A thought.
     
  11. jkgourmet

    jkgourmet

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    Sorry - I didn't realize that you were located outside of the USA.

    From Wikipedia:
    Cambozola is a cow's milk cheese that is a combination of a French soft-ripened triple cream cheese and Italian Gorgonzola. It was patented and industrially produced for the world market by large German company Champignon in the 1970s. The cheese was invented circa 1900 and is still produced by Champignon. In English-speaking countries, cambozola is often marketed as blue brie.
    It is made from the same blue Penicillium roqueforti mold used to make Gorgonzola, Roquefort, and Stilton. Cream is added to the milk, giving Cambozola a rich consistency. The rind of the cheese is similar to the Camembert rind. Cambozola is considerably milder than Gorgonzola. It features a smooth, creamy texture with a subdued blue flavor.

    Here's a link to the product website. It's quite popular in the US as so many people in the US find the taste of Blue cheese and Gorgonzola a bit strong. (silly as that seems to me.

    PS - sorry about all the link in the wiki - I don't know how to remove them.
     
  12. siduri

    siduri

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    Sounds interesting. Not likely to be sold here though.
     
  13. siduri

    siduri

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    roasted fresh figs? not available in this season, but that sounds great.
    I wanted to bake the cheese in a crust, though, and am afraid it will become all runny and seep out. That's the question.
     
  14. siduri

    siduri

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    tried carmelizing honey, and the smell was foul, but the taste is not (strange).
    Then tossed it with pistachios, put a little on top of a piece of gorgonzola, wrapped in parchment and heated in the microwave. I heated it too much and it pretty much melted away, but the taste was good - the honey was bitter-sweet, interesting with the cheese and pistachio.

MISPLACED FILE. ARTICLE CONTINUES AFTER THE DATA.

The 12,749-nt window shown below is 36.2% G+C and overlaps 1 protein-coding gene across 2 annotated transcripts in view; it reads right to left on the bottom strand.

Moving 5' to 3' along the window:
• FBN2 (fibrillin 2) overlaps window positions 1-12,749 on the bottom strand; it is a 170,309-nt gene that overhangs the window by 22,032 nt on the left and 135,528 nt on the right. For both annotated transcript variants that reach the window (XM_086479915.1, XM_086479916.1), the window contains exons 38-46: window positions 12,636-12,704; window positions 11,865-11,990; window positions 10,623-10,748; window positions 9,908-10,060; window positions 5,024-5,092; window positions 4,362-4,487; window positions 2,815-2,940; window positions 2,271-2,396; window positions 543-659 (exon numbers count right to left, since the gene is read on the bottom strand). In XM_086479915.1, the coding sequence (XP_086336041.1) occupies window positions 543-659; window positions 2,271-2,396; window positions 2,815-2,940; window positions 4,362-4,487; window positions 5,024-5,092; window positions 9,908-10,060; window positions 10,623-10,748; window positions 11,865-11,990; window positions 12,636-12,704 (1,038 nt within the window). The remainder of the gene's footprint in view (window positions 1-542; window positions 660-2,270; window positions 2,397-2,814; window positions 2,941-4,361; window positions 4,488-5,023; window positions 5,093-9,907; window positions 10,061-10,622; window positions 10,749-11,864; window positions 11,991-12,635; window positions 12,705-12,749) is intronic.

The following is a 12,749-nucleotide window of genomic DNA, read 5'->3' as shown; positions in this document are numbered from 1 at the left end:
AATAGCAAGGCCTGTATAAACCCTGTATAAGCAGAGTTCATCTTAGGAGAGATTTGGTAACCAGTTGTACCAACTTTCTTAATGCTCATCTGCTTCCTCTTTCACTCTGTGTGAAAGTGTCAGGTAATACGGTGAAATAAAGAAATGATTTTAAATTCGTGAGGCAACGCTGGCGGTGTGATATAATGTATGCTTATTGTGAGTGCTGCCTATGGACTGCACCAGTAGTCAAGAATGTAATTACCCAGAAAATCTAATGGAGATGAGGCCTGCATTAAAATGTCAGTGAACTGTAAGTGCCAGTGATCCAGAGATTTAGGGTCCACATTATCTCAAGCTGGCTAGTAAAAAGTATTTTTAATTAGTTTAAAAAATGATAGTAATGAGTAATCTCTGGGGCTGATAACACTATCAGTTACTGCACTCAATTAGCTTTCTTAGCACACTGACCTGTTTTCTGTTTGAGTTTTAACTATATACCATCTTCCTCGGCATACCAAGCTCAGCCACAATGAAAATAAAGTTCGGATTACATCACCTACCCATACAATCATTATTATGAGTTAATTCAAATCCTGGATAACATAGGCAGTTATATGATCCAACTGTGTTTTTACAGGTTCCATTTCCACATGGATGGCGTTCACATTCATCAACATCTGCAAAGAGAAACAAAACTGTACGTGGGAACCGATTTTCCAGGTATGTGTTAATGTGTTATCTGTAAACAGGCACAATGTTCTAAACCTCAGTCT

will let you know after wednesday how it came out - I'm sure the hungry hordes will eat anything, but I have to like it.
     
  15. ed buchanan

    ed buchanan

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    Above, you mentioned puff paste like pockets. Here in the states we make an item called Beggers Purses which is the same as what you describe . You cut a small circle or square from puff paste, egg wash it fill it with anything, bring all sides up too center, squeeze with thumb and forefinger and ''walla'' your done. Gorg cheese and a dollop of cranberry sauce /or brie with a raspberry,/ or romano and cream cheese mixed with ground toasted pine nuts. YUM Yum
     
  16. siduri

    siduri

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    thanks hefed
    that's what i wanted to know, that the gorgonzola will still be recognizable after cooking and not turn into stinky soup.
    thanks
     
  17. ed buchanan

    ed buchanan

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    Most cheese apps in pastry. by the time guest gets it are not boiling hot anymore and it will have time to set a bit and congeal . I blend most of my cheeses with cream cheese to bring them down a bit and stay together.:chef:
     
  18. siduri

    siduri

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    Now that's the kind of advice I was looking for. thanks ed
     
  19. greyeaglem

    greyeaglem

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    You could try coating the nuts in the honey and then spreading on a sheet pan and baking in a slow oven to dry the honey. That's how they make granola and energy bars.
     
  20. fl italian

    fl italian

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    Siduri,

    Actually, you should have pears & apples in season and you could 'hollow out' slices of each to hold the Gorgonzola, sort of bowl like and wrap them as Chef Ed suggests. Sealing them on the top would keep the stuffing in and you could then 'dip' them into your sauce.

    Now, for the next question... what time should I be there!!!??

    Buon Natale Siduri!!! Buona Festa!